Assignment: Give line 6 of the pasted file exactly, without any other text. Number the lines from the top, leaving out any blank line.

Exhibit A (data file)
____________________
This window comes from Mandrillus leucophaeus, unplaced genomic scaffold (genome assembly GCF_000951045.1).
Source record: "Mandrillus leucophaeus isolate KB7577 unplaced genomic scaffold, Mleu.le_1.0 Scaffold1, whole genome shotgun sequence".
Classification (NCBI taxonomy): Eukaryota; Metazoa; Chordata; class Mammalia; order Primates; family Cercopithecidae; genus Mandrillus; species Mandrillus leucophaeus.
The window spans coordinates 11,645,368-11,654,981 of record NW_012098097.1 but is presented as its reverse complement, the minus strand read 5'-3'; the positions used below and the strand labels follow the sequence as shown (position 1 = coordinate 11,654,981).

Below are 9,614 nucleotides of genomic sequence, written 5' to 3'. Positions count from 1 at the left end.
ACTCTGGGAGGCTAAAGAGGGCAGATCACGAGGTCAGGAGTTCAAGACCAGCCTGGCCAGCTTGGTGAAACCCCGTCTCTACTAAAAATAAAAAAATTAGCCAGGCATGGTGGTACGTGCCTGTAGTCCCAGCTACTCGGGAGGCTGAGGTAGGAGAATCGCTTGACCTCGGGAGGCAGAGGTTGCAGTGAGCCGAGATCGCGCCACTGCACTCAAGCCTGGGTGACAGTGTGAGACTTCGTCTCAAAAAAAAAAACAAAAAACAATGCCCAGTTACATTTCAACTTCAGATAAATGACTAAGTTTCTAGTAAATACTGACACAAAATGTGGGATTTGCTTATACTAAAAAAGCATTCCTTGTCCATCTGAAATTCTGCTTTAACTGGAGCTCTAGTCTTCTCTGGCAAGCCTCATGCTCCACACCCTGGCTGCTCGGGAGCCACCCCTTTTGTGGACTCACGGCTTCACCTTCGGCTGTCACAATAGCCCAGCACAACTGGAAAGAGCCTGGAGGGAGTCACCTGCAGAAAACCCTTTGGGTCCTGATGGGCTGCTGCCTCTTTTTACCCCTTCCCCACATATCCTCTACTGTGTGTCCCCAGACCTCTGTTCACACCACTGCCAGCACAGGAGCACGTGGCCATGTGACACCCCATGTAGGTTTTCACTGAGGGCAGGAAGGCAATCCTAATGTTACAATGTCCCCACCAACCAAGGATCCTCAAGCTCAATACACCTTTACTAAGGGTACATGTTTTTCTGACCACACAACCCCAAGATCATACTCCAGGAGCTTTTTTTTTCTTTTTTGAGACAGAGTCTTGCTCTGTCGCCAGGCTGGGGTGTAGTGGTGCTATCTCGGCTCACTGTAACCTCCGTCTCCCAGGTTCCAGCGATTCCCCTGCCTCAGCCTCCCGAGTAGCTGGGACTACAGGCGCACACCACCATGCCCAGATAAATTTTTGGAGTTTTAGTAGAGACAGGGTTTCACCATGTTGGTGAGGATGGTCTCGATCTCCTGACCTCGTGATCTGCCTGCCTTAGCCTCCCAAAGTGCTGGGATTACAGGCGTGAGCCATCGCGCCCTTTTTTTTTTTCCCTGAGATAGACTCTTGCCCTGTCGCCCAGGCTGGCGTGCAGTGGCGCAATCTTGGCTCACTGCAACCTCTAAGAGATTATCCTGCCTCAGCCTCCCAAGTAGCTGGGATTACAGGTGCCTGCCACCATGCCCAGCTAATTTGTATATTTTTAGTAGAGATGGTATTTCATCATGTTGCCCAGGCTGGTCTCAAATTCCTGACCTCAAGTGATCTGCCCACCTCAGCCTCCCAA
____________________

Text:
ACTCTGGGAGGCTAAAGAGGGCAGATCACGAGGTCAGGAGTTCAAGACCAGCCTGGCCAGCTTGGTGAAACCCCGTCTCTACTAAAAATAAAAAAATTAGCCAGGCATGGTGGTACGTGCCTGTAGTCCCAGCTACTCGGGAGGCTGAGGTAGGAGAATCGCTTGACCTCGGGAGGCAGAGGTTGCAGTGAGCCGAGATCGCGCCACTGCACTCAAGCCTGGGTGACAGTGTGAGACTTCGTCTCAAAAAAAAAAACAAAAAACAATGCCCAGTTACATTTCAACTTCAGATAAATGACTAAGTTTCTAGTAAATACTGACACAAAATGTGGGATTTGCTTATACTAAAAAAGCATTCCTTGTCCATCTGAAATTCTGCTTTAACTGGAGCTCTAGTCTTCTCTGGCAAGCCTCATGCTCCACACCCTGGCTGCTCGGGAGCCACCCCTTTTGTGGACTCACGGCTTCACCTTCGGCTGTCACAATAGCCCAGCACAACTGGAAAGAGCCTGGAGGGAGTCACCTGCAGAAAACCCTTTGGGTCCTGATGGGCTGCTGCCTCTTTTTACCCCTTCCCCACATATCCTCTACTGTGTGTCCCCAGACCTCTGTTCACACCACTGCCAGCACAGGAGCACGTGGCCATGTGACACCCCATGTAGGTTTTCACTGAGGGCAGGAAGGCAATCCTAATGTTACAATGTCCCCACCAACCAAGGATCCTCAAGCTCAATACACCTTTACTAAGGGTACATGTTTTTCTGACCACACAACCCCAAGATCATACTCCAGGAGCTTTTTTTTTCTTTTTTGAGACAGAGTCTTGCTCTGTCGCCAGGCTGGGGTGTAGTGGTGCTATCTCGGCTCACTGTAACCTCCGTCTCCCAGGTTCCAGCGATTCCCCTGCCTCAGCCTCCCGAGTAGCTGGGACTACAGGCGCACACCACCATGCCCAGATAAATTTTTGGAGTTTTAGTAGAGACAGGGTTTCACCATGTTGGTGAGGATGGTCTCGATCTCCTGACCTCGTGATCTGCCTGCCTTAGCCTCCCAAAGTGCTGGGATTACAGGCGTGAGCCATCGCGCCCTTTTTTTTTTTCCCTGAGATAGACTCTTGCCCTGTCGCCCAGGCTGGCGTGCAGTGGCGCAATCTTGGCTCACTGCAACCTCTAAGAGATTATCCTGCCTCAGCCTCCCAAGTAGCTGGGATTACAGGTGCCTGCCACCATGCCCAGCTAATTTGTATATTTTTAGTAGAGATGGTATTTCATCATGTTGCCCAGGCTGGTCTCAAATTCCTGACCTCAAGTGATCTGCCCACCTCAGCCTCCCAA